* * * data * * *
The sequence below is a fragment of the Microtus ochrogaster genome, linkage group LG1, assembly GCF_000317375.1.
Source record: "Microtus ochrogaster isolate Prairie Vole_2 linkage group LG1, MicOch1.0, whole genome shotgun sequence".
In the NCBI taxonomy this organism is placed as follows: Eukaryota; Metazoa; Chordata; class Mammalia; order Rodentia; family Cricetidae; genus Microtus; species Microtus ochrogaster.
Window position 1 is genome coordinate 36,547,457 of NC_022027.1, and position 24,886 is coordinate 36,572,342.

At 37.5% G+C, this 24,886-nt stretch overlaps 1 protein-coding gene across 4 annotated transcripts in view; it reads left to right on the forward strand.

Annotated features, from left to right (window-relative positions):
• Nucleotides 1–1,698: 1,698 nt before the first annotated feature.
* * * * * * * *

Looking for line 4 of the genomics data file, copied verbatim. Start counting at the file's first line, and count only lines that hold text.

Window position 1 is genome coordinate 36,547,457 of NC_022027.1, and position 24,886 is coordinate 36,572,342.